January 21, 1994


Mr. Chairman, I want to thank you on behalf of my delegation for your able leadership this week. I believe we all should take satisfaction in the progress that we have made.

Our efforts are all the more important because of the end towards which they are directed -- the extension in 1995 of the Treaty on the Non-Proliferation of Nuclear Weapons (NPT), the cornerstone of the international nuclear nonproliferation regime. The NPT is the foundation for international nuclear commerce and, indeed, for the entire fabric of international arms control. Without a stable and durable nonproliferation regime, which includes a strong NPT, further arms control measures would be jeopardized. The United States is strongly committed to the NPT and is prepared to make every effort to achieve its indefinite and unconditional extension in 1995.

I would like to share with you our thinking on the importance of the NPT and why this leads us to conclude that indefinite extension best serves the interests of the parties, both in the security sphere and in the area of social and economic development.

The NPT is an invaluable and irreplaceable element of the nonproliferation regime. It is essential to prevent the further proliferation of nuclear weapons. It is the only nuclear nonproliferation agreement that is global in scope, and as such, is the principal legal and political barrier to nuclear proliferation.

The NPT is essential to support the worldwide regime for the development of peaceful uses of nuclear energy under effective international safeguards. The International Atomic Energy Agency (IAEA) provided us with an excellent overview of the extensive technical cooperation that is administered through and by the IAEA with NPT parties. And it is the IAEA safeguards system that underpins and provides the basis for this nuclear cooperation.

The NPT provides a framework to address regional proliferation problems. For example, by joining the NPT, South Africa contributed to the opening of a security dialogue with other African states and paved the way for consideration of an African Nuclear Weapon Free Zone Treaty. The NPT will continue to make a critical contribution to security and stability in the territory of the former Soviet Union. Full compliance by North Korea with the NPT regime would make a substantial contribution to peace, stability and prosperity on the Korean peninsula and elsewhere in the region. On the other hand, regions where the risk of proliferation is greatest are those where key states have been unwilling to join the NPT.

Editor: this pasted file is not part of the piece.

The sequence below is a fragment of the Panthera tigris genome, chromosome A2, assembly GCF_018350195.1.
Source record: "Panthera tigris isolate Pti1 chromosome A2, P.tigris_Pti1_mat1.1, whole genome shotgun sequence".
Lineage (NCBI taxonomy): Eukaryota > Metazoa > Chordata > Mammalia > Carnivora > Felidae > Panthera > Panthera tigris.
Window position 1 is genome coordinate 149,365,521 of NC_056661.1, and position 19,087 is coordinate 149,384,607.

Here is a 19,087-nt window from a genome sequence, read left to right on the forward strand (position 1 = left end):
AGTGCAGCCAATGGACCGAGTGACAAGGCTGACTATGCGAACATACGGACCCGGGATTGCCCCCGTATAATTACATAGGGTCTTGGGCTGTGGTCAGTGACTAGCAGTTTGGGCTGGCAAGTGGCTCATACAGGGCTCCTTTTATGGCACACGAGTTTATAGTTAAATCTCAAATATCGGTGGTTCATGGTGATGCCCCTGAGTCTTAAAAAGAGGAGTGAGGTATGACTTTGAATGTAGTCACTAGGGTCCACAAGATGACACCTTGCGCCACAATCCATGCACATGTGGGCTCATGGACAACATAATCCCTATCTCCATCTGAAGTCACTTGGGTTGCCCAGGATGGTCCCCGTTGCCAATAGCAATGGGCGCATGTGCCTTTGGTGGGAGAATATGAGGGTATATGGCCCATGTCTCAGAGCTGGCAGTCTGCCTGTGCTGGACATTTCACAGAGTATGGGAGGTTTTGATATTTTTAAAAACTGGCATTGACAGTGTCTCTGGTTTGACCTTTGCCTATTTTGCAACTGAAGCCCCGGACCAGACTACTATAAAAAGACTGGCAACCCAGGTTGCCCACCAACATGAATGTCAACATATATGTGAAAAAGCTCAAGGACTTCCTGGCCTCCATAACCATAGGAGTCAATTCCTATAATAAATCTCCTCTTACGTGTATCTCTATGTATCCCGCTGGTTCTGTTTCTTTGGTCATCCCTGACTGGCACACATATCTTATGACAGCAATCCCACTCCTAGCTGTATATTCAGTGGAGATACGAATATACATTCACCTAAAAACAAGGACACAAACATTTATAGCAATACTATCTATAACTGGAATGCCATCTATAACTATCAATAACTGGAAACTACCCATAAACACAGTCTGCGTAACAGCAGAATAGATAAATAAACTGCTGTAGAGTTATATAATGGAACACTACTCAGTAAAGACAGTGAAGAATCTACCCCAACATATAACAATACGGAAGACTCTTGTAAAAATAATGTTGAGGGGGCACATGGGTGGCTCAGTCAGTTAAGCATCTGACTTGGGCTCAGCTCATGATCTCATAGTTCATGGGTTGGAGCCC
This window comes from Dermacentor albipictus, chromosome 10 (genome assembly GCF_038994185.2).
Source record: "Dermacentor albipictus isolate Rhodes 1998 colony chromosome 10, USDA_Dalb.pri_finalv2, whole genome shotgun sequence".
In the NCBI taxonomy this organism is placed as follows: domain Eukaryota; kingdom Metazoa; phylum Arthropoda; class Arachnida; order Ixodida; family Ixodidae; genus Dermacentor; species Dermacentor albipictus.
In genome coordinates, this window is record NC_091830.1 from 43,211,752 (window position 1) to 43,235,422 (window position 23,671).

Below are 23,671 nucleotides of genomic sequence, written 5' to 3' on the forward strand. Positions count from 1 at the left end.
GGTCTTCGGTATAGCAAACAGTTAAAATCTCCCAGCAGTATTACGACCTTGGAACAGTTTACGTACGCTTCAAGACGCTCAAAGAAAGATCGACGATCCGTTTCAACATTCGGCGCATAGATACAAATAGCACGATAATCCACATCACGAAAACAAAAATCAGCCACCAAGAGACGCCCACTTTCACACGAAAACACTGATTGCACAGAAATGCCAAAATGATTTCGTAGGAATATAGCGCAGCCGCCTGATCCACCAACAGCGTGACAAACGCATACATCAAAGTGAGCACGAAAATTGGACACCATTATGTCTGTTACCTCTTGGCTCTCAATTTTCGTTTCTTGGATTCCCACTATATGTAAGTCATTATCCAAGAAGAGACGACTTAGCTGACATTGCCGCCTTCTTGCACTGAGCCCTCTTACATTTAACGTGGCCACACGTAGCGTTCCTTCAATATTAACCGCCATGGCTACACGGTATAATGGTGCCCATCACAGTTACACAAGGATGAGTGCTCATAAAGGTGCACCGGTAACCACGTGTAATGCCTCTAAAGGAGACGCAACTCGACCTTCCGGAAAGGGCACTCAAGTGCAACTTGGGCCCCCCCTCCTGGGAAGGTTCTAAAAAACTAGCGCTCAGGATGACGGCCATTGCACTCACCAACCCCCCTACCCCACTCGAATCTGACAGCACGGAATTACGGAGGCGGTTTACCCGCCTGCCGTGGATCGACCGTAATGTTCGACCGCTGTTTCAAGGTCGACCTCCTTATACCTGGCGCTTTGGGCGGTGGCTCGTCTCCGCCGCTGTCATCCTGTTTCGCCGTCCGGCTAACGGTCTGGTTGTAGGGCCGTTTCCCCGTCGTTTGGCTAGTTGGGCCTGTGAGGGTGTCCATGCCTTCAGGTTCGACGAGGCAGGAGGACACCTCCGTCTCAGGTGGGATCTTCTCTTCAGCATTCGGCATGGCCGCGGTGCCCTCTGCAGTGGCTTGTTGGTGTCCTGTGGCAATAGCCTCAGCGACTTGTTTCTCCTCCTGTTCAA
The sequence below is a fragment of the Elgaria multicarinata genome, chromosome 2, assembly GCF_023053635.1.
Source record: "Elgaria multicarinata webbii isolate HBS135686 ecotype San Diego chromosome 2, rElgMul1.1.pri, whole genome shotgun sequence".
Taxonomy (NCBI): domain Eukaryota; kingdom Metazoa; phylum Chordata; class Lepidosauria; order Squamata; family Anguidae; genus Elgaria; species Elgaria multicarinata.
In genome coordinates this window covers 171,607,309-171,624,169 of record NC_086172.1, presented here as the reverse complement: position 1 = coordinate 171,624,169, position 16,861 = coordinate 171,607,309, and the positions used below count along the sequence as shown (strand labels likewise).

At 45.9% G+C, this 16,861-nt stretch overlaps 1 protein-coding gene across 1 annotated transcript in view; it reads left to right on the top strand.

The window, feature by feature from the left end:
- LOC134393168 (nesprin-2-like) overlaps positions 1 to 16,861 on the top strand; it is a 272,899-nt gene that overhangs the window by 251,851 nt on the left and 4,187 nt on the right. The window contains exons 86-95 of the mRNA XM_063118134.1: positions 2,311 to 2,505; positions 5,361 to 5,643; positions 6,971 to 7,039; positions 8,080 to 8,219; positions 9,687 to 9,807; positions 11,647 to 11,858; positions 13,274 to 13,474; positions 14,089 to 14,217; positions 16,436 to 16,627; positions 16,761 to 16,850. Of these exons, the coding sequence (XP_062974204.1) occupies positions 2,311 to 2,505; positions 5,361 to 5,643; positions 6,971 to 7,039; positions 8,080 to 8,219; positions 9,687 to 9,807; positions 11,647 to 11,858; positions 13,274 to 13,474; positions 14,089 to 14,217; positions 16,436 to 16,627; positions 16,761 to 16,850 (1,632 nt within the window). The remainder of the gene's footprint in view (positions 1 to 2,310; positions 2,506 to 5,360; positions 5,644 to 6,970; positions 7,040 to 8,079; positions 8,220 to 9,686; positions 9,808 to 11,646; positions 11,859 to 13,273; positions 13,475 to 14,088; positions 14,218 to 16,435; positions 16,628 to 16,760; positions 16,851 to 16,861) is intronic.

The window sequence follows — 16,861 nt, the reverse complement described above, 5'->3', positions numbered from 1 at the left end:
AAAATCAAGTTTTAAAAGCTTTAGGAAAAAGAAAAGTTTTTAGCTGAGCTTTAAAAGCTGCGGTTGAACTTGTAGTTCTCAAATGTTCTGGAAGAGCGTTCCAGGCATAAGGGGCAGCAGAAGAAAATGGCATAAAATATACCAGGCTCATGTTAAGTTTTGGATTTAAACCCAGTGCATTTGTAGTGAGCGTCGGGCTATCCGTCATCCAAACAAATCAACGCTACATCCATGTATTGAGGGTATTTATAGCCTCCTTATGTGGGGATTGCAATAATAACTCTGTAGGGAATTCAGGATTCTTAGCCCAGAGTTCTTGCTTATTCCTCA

Finally, the NPT is the only multilateral arms control agreement that obligates all states to pursue measures of disarmament. For the nuclear weapon states, this obligation is clearly aimed at their nuclear weapons arsenals. The NPT contributes to a stable international environment that facilitates progress toward arms control and provides a framework for nuclear arms limitation measures. In fact, it has provided a foundation upon which all of the arms control efforts of the past twenty-five years have been based. For example, the START I and START II treaties, the INF treaty, and the Chemical Weapons Convention have both contributed to and been facilitated by a strong nonproliferation regime.

A comprehensive nuclear test ban is a measure of nuclear arms limitation to which great importance has been attached by NPT parties. The U.S. decision to continue the testing moratorium and begin negotiations on a Comprehensive Test Ban Treaty (CTBT) was greatly facilitated both by the end of the Cold War and by the strength and vitality of the international nonproliferation regime established by the NPT. Both the testing moratorium and the ultimate conclusion of a CTBT will make vital contributions to our shared nonproliferation objectives. The United States is committed to concluding the CTBT negotiations at the earliest possible time. In our view, there is virtually universal support for the principle of a CTB, as reflected in the consensus achieved at the UN this past fall.

It is clear that the NPT benefits all of us in critical ways and its continuation is essential if these benefits are to continue to be available. Indefinite extension is, in our view, the strongest outcome of those identified in Article X.2 of the treaty. It would be the most unambiguous signal the international community could send in support of the international norm of nonproliferation. It would deny the argument that states need to keep open an option for nuclear weapons as a hedge against a future when the NPT might no longer exist. And, it would increase the leverage the international community has on states outside the regime to join the NPT or adopt other measures to conform with established nonproliferation norms. The full weight of the NPT's membership behind a treaty of unlimited duration would be a formidable political force for nonproliferation.

We must do everything we can to support this regime in an ever more dangerous world. We must take all necessary steps to preclude the possibility of nuclear arms races in the future. Nuclear proliferation is not now, nor will it be in the future, acceptable. Nuclear nonproliferation is, in short, and enduring value, not a transitory policy. We must, for the sake of future generations, make the NPT a permanent part of the international security system.

Thank you, Mr. Chairman.